Managing Failures

Five Ways To Invalidate Your Car Insurance


Have you ever let your MOT lapse, insured your child’s car in your name or failed to report a minor accident to your insurance company? If so, you could be driving with invalidated insurance. It’s surprisingly easy to invalidate your car insurance, but by avoiding the following mistakes you should insure that both you and your car remain on the right side of the law.



The most common way of invalidating your car insurance is misrepresentation, which means providing your insurer with false or misleading information. For example, you might feel tempted to lower your premiums by claiming that your car is kept in a garage when in fact it is parked on the street. Although this may seem like a harmless white lie, it could in fact land you in some serious legal trouble. Other common means of misrepresentation include lying about the number of years since you last made an insurance claim, providing incorrect information about the make and model of your car, or failing to disclose information that relates to the potential safety of your or your vehicle.

Failing to report an accident

Anxiety about losing a ‘no claims’ discount can stop drivers from reporting accidents to their insurance company. In fact, you have a duty to report any incident that could result in a third party making a claim – by doing so you are protecting yourself against loss by passing the risk to your insurers. Although this is unlikely to increase your premium, failing to report an incident can invalidate your car insurance.


With insurance premiums so high for younger drivers, ‘fronting’ is something of which many parents are guilty. In fact, it has been estimated that more than two thirds of parents would consider breaking the law by insuring their child’s car in their own name – a practice which is technically fraudulent and can have serious consequences. If you are caught ‘fronting’ then your insurer may either cancel the policy or charge the correct premium as a lump sum. They can also refuse to pay out for any claims, which can result in the young driver being treated as uninsured and receiving a ban from driving and a large fine. Both parent and child may also find it harder and more expensive to find new car insurance in the future.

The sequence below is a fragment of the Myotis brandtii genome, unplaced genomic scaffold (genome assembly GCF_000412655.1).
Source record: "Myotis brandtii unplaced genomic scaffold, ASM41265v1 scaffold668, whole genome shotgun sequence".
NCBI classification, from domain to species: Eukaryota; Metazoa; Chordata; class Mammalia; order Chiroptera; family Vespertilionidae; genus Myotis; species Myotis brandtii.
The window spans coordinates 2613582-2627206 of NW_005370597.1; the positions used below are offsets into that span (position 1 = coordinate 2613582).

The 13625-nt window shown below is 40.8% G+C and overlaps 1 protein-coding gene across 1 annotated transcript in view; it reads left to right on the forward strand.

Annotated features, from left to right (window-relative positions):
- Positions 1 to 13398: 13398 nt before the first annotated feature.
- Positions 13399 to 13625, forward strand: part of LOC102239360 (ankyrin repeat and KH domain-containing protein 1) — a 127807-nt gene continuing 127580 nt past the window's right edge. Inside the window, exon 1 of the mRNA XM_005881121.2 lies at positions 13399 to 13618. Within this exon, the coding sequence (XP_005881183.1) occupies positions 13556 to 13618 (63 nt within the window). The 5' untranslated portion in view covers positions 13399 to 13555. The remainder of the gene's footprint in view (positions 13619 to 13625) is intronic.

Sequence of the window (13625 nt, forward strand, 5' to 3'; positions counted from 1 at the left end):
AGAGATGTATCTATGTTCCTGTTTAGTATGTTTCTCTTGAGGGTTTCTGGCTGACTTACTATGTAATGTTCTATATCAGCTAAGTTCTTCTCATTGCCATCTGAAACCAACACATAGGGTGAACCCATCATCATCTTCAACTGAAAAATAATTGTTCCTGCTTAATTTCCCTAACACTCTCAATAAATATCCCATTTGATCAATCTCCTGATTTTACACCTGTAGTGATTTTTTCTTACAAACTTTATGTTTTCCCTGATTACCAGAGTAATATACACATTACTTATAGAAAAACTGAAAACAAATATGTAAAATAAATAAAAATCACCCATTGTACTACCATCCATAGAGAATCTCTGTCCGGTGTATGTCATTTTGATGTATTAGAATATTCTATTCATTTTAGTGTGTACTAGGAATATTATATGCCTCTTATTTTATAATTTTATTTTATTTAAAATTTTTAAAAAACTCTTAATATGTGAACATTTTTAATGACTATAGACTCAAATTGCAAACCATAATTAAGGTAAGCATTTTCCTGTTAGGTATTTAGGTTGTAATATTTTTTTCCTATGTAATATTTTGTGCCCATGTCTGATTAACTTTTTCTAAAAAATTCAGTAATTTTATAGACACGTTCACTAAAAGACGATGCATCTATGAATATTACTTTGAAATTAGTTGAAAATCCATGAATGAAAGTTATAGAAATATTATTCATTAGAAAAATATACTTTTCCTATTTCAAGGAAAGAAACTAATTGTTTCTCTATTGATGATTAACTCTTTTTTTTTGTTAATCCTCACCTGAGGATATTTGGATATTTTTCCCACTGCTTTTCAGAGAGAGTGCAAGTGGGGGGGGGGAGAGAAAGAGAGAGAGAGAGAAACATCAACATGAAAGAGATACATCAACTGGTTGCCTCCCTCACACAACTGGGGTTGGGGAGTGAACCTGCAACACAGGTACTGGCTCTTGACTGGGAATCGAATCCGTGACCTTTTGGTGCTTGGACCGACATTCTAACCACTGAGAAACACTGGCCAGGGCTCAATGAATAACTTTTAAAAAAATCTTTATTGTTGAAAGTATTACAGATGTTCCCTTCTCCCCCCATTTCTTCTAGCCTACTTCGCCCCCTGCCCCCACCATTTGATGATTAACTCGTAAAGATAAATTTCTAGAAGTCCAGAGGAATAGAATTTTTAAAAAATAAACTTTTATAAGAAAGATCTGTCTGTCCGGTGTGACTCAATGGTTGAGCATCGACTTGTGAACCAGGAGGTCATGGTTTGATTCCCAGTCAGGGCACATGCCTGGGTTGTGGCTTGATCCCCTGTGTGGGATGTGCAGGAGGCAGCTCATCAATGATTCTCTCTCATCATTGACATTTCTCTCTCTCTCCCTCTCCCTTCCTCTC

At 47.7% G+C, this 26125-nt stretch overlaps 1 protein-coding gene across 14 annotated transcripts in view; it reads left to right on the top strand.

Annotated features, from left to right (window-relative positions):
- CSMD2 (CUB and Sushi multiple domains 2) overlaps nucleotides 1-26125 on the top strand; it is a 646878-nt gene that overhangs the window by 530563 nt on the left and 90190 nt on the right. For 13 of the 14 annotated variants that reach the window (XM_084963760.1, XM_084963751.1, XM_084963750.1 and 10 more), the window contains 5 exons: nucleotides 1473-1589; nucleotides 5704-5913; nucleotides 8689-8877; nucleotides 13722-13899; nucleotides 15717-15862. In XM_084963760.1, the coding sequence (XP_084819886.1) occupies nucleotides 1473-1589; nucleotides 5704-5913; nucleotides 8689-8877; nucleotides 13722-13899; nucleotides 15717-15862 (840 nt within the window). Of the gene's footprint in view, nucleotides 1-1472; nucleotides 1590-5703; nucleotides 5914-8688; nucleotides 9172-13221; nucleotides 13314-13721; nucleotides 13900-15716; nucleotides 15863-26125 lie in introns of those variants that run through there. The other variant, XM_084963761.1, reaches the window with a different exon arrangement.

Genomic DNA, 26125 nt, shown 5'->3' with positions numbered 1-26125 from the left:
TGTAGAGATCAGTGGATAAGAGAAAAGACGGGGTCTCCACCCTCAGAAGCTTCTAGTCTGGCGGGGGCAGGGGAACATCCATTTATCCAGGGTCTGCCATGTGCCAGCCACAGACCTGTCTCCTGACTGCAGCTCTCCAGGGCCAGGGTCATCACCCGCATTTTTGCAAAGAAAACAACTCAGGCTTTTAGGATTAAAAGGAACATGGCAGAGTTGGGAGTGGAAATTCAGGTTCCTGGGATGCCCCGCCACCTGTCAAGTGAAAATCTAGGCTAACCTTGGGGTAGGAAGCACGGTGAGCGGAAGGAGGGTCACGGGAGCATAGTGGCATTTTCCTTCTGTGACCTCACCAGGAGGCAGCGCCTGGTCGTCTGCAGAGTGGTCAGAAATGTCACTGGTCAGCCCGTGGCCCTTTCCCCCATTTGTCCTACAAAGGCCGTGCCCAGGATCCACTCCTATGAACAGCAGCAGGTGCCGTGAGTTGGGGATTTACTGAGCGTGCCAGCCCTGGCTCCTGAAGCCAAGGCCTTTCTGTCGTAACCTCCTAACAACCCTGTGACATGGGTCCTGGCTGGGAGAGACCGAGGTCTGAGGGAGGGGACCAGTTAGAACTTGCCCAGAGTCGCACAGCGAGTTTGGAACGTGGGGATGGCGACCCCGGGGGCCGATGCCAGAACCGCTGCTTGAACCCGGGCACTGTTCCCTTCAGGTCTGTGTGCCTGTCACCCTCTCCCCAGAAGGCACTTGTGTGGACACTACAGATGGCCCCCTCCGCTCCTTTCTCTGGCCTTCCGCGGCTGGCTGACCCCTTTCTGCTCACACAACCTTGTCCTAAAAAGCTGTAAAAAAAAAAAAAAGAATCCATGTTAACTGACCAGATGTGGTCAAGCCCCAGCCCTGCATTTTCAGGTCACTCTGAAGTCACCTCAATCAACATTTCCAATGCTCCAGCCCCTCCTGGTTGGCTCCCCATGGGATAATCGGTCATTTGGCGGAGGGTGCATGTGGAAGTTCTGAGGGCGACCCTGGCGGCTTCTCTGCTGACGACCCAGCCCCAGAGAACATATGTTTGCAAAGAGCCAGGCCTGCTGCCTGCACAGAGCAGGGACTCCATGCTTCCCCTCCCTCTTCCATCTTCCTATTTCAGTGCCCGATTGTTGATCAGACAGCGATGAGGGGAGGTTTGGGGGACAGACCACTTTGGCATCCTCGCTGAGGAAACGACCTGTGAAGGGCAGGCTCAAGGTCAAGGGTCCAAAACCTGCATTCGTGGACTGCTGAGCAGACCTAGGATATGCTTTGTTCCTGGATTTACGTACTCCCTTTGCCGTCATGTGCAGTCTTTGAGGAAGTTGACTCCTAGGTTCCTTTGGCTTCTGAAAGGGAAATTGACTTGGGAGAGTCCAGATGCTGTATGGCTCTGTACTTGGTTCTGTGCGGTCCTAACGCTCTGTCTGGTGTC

Making undisclosed changes to your car

Insurers can charge higher premiums for modified cars, so keeping mum about any changes is tempting. However, doing so can actually render your insurance policy invalid. You should report any changes you make to your vehicle, from fitting alloyed wheels and body kits to more complex alterations which boost speed and performance.

Out of date MOT

Driving without a valid MOT will automatically invalidate your car insurance. Any car more than three years old must hold an MOT certificate, which will need to be renewed regularly. Failing to do so will open you, the motorist, to a potential fine and prosecution. To avoid the potential scrapes not having car insurance can bring, look to online companies like Co Operative for quotes and policies you can purchase whilst browsing the internet.

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